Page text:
"BICYCLE super-stations 4 Melb CBD"

Discussion in 'Australia and New Zealand' started by flyingdutch, Nov 20, 2005.

  1. flyingdutch

    flyingdutch New Member

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    Not sure if "I'm allowed to comment on such things now???"
    but here'tis anyway...

    http://www.heraldsun.news.com.au/common/story_page/0,5478,17308681%255E2862,00.html

    Euro-style plan for bicycle city
    John Ferguson
    21nov05

    BICYCLE super-stations and key changes to traffic flows are part of a controversial $10 million plan to bring European-style commuting to Melbourne.

    Riders will be able to park, shower and even drink coffee at cafes attached to several major bike stations dotted across the city.
    Melbourne City Council is also backing sweeping changes to bike paths to make commuting safer.

    Councillor Peter Clarke wants expanded a push to create Copenhagen-style bike paths into the CBD.

    These paths involve placing physical barriers between riders and motor vehicles.

    Parked cars can be shifted further into the roadway to enable bikes to travel protected, next to the gutter.

    This option will alter traffic flows in some areas, with the trade-off being increased safety to riders and pedestrians.

    Cr Clarke said a key part of his vision involved building several bike super-stations where riders could shower, store their bike and even drink coffee.

    Areas that could be used for the super-stations include the Docklands, the vaults under Federation Square, the city baths and in the parliamentary precinct.

    "You could have a proper shower, treat these places like a small lounge," Cr Clarke said.

    He said the strategy -- which would require initial funding of $2 million a year -- was not anti-car.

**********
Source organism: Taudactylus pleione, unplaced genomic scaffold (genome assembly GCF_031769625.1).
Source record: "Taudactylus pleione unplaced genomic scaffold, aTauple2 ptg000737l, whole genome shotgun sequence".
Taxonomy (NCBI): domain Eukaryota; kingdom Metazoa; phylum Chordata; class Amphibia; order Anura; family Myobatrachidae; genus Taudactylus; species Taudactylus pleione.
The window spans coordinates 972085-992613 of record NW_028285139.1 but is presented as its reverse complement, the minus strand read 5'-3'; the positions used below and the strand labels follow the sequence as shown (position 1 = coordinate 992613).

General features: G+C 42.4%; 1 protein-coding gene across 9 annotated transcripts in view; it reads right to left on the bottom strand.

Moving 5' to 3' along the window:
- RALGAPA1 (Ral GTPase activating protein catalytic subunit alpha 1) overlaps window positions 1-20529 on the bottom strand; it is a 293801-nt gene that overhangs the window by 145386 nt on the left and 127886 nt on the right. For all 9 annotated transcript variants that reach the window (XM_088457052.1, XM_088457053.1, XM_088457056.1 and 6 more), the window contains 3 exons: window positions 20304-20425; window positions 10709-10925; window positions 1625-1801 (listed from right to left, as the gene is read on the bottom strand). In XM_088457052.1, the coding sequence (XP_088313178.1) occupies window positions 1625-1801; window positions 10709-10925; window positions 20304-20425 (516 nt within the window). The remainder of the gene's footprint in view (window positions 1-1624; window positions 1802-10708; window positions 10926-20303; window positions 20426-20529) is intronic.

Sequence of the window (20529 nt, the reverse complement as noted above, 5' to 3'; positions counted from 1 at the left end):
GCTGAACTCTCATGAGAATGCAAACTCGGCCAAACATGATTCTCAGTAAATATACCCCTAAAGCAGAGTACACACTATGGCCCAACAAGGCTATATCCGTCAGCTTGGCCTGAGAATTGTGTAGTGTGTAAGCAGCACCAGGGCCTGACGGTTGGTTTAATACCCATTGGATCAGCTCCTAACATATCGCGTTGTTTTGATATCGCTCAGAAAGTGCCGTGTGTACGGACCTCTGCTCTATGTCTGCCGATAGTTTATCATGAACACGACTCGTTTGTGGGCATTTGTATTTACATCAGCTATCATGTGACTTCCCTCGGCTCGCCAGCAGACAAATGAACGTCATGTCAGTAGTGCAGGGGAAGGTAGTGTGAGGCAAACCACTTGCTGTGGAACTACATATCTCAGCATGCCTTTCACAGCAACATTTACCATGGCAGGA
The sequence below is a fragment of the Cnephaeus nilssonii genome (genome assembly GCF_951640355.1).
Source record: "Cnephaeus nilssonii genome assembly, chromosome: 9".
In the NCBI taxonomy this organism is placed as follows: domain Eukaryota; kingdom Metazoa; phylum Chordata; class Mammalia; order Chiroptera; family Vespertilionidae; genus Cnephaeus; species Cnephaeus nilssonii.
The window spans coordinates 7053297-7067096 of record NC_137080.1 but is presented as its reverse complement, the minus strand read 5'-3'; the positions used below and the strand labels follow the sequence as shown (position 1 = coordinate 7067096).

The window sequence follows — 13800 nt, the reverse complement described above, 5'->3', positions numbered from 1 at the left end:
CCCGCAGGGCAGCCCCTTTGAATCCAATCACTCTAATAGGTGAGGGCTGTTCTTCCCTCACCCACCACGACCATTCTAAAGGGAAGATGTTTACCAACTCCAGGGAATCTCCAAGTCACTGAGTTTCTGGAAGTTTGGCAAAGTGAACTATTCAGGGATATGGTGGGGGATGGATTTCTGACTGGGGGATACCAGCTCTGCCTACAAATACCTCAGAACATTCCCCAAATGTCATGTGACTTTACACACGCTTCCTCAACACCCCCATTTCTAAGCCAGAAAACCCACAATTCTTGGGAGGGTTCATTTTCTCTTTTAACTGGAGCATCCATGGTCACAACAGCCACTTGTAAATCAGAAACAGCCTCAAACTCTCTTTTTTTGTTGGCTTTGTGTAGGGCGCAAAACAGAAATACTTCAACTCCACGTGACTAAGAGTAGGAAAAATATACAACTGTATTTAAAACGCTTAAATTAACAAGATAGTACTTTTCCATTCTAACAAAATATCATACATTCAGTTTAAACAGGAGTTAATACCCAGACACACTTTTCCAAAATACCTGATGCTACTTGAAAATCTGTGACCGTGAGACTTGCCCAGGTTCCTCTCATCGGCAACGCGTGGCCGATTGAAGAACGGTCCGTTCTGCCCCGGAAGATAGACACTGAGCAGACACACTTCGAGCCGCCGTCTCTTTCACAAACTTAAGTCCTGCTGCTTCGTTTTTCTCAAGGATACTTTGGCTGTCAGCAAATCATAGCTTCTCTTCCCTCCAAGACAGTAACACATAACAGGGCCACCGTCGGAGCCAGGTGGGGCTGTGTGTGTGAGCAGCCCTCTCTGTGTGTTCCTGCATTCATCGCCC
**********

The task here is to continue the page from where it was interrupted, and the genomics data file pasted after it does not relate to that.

"Far from it. It's not about impeding vehicles, it's about providing a viable alternative," Cr Clarke said.

    Thousands of cyclists commute to the city each day but rising numbers of motor vehicles throughout Melbourne are making the trips increasingly perilous.

    The City of Melbourne has already supported a limited trial of a safer bike path, between Melbourne University and RMIT.

    But Cr Clarke has outlined up to 12 major bike routes into the city that he believes need further attention.

    St Kilda Rd is one of the key roads that feeds cyclists into the streets of the CBD.

    He described commuting along Flinders St as being particularly dangerous for cyclists.

    Lord Mayor John So is also backing the new deal for cyclists, saying the idea of super-stations was gleaned from Copenhagen.

    Cr So said that cycling was an essential part of the council's transport strategy.

    The council was eager to considerably increase bicycle use in the city.

    "I don't see why the Copenhagen model can't be adopted in Melbourne," he said.

    In Copenhagen, visitors or residents are also able to take part in a free bike exchange where they pay a small price to borrow a bike, with the fee refunded when the bike is returned.

    Bicycle Victoria's Sean Pinan said for a relatively small investment, commuters could be encouraged to ride if the facilities were user-friendly.

    BV has backed the use of the Government's controversial congestion tax to help pay for the $15 million it believes is needed to implement a rider-friendly strategy for the CBD.

    Cr Clarke said the tax had made no difference to city congestion.

    "This is about dealing with the problem, not taxing people," he said.
     
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  2. cfsmtb

    cfsmtb New Member

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    Fascinating, considering how a certain Victorian-based non-competitive bicycle advocacy organisation initially criticised the concept. Brilliant to realise this plan is now attaining a mainstream acceptance. But, alas I'm not convinced about the Copenhagen-style bike paths, for reasons many of us would agree with.